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NCEM young composers award winners announced

15 May 2015, Katy Wright

Joshua Urben and John Goldie-Scot
Joshua Urben and John Goldie-Scot

The 2015 National Centre for Early Music (NCEM) young composers awards have gone to Joshua Urben (for the 18 and under category) and John Goldie-Scot (for the 19-25 category).

Urben's Fractos Corde and Goldie-Scot's Why are you in such a hurry? will both receive their premieres from the Dunedin Consort in Glasgow on 2 October.

The competition brief was to create a new setting for a short dramatic scene from one of two works by Monteverdi: Orfeo or Il combattimento di Tancredi e Clorinda. The works were to be written for two or three singers, accompanied by a small ensemble of instruments.

Seven finalists were invited to have their works presented in a workshop with the Dunedin Consort. The winners were chosen by a panel comprised of Delma Tomlin (director of the NCEM), Les Pratt (senior music producer at BBC Radio 3) and John Butt (director of the Dunedin Consort).

John Butt said: 'The welcoming environment which the NCEM creates for this event and their enlightened approach to encouraging young composers to write for early instruments through this award is to be applauded. We look forward to polishing the winning pieces in preparation for their premiere later this year.'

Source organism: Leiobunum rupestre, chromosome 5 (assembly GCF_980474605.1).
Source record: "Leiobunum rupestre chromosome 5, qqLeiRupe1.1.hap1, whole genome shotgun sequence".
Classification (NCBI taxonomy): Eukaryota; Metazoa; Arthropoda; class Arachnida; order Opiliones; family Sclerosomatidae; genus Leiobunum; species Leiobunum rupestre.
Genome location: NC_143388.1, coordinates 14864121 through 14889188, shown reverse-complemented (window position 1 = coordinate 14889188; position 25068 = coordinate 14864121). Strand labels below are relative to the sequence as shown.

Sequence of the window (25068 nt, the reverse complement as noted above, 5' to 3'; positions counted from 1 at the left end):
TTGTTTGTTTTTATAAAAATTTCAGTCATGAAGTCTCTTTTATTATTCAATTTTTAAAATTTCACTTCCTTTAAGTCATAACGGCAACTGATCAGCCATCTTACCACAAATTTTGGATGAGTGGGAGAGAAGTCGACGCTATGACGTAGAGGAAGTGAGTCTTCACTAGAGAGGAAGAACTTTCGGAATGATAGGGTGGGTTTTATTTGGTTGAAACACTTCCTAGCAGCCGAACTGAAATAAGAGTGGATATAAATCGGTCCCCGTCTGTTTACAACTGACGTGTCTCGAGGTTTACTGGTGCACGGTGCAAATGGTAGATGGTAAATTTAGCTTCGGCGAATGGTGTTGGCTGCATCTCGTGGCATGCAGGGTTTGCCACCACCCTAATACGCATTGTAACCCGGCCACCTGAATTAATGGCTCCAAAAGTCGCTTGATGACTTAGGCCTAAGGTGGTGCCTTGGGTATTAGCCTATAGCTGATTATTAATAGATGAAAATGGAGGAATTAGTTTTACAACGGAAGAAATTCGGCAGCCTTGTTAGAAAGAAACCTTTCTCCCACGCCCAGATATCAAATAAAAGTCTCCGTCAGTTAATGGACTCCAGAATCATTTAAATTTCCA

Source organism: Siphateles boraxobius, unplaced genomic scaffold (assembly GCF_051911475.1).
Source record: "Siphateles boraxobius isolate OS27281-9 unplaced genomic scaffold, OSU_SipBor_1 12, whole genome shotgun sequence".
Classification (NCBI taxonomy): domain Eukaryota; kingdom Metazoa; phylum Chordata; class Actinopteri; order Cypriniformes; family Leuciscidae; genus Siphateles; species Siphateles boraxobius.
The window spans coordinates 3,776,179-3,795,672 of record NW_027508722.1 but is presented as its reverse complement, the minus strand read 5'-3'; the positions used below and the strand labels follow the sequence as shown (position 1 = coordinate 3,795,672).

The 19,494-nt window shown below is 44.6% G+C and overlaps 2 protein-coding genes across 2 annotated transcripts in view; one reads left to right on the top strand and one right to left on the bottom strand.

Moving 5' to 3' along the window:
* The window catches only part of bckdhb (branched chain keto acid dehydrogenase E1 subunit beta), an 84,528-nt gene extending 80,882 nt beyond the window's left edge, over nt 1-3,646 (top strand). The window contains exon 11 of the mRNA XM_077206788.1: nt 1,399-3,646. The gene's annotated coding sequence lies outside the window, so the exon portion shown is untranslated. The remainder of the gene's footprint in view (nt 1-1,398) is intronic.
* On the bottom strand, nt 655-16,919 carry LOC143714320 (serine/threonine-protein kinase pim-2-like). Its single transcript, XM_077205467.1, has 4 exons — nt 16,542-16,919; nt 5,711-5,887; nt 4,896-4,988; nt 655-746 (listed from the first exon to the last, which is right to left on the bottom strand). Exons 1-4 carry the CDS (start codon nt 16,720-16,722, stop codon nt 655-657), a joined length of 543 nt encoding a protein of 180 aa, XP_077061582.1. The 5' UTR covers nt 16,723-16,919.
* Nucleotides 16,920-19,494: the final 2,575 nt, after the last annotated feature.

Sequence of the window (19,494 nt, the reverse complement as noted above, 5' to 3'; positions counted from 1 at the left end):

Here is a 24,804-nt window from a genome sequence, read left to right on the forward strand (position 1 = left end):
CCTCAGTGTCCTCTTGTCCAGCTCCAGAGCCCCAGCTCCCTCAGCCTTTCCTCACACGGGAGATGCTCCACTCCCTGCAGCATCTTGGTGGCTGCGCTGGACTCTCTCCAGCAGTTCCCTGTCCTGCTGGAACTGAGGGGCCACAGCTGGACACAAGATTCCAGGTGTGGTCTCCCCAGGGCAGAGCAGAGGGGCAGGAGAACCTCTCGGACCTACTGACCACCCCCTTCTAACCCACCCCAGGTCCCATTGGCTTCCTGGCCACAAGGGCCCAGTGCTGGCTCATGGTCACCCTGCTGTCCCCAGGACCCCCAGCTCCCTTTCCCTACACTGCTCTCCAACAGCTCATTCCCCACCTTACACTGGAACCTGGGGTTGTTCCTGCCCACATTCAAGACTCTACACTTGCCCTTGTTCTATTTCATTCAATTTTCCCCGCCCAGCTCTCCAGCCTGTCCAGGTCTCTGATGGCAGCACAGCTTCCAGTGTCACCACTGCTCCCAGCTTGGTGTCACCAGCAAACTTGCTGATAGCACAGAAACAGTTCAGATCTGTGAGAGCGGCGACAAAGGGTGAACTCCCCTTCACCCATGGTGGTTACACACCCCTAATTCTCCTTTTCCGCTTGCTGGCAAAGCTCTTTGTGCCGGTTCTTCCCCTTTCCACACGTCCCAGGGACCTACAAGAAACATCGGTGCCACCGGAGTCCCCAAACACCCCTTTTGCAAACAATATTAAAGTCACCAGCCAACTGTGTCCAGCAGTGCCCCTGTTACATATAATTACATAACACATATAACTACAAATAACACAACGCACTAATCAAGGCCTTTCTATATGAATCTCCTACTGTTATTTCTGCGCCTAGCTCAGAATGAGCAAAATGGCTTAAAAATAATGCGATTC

The National Centre for Early Music

Manchester Camerata welcomes young performers for season finale

15 May 2015

Ingrid Fliter

Twenty young people will perform on stage alongside Manchester Camerata and pianist Ingrid Fliter this weekend to mark the culmination of an outreach project.

The 14 to 18-year-olds, who come from across Greater Manchester, will perform a live remix of music from the Overture to Mozart’s The Marriage of Figaro.

RE:Figared has been created by members of the orchestra’s Youth Forum, a group of young people who act as ambassadors for the orchestra and have a voice in the organisation.

Forum members come from culturally diverse backgrounds, with musical interests ranging from rap to singer songwriter, instrumentalists, actors, writers and artists.